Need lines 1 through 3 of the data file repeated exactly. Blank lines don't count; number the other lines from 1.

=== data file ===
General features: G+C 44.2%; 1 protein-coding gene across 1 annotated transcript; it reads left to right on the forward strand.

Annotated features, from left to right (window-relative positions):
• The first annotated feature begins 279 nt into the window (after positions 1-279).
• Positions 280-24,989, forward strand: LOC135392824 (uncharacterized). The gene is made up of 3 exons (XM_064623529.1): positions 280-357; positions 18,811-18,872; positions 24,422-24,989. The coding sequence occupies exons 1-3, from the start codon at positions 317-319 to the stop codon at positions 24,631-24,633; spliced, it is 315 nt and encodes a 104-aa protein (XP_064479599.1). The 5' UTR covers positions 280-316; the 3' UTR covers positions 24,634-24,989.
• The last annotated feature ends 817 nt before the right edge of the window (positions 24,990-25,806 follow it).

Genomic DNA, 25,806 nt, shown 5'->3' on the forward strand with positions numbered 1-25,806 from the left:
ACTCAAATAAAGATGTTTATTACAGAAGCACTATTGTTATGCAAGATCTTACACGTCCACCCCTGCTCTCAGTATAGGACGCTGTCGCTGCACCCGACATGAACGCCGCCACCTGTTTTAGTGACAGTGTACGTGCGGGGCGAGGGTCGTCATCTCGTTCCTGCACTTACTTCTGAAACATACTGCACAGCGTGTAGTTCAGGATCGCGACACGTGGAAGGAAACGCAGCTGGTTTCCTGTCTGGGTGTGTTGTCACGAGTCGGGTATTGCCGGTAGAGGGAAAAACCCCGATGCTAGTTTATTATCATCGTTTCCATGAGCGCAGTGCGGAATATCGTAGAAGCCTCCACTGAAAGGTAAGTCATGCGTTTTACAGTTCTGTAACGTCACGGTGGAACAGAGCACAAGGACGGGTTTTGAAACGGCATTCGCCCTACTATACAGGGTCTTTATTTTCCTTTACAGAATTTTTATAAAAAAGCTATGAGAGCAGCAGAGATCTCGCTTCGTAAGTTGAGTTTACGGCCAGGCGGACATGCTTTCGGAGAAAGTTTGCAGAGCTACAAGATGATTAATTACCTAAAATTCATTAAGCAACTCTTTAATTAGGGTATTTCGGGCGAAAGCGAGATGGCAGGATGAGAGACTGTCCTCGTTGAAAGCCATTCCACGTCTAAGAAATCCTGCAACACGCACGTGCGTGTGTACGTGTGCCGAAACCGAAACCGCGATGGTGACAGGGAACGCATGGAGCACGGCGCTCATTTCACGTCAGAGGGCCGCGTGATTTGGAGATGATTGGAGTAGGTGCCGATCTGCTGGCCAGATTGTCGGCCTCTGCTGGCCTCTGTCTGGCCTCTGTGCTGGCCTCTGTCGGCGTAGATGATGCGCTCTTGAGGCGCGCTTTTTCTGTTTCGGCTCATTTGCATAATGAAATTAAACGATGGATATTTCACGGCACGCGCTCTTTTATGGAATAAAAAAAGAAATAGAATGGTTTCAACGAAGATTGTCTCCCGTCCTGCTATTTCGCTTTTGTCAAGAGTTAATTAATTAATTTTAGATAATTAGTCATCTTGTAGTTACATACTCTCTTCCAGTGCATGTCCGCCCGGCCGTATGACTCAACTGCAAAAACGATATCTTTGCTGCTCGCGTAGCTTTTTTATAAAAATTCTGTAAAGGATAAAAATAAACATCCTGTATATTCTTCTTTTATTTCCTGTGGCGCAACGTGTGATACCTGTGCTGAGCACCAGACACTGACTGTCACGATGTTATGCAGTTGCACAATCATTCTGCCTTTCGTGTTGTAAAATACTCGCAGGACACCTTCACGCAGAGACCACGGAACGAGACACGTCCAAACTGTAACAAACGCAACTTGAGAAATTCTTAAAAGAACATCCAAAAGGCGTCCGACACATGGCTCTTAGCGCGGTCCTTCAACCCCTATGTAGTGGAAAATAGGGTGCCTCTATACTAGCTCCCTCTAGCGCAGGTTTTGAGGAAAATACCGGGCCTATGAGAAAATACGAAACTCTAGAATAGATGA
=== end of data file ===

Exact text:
General features: G+C 44.2%; 1 protein-coding gene across 1 annotated transcript; it reads left to right on the forward strand.

Annotated features, from left to right (window-relative positions):
• The first annotated feature begins 279 nt into the window (after positions 1-279).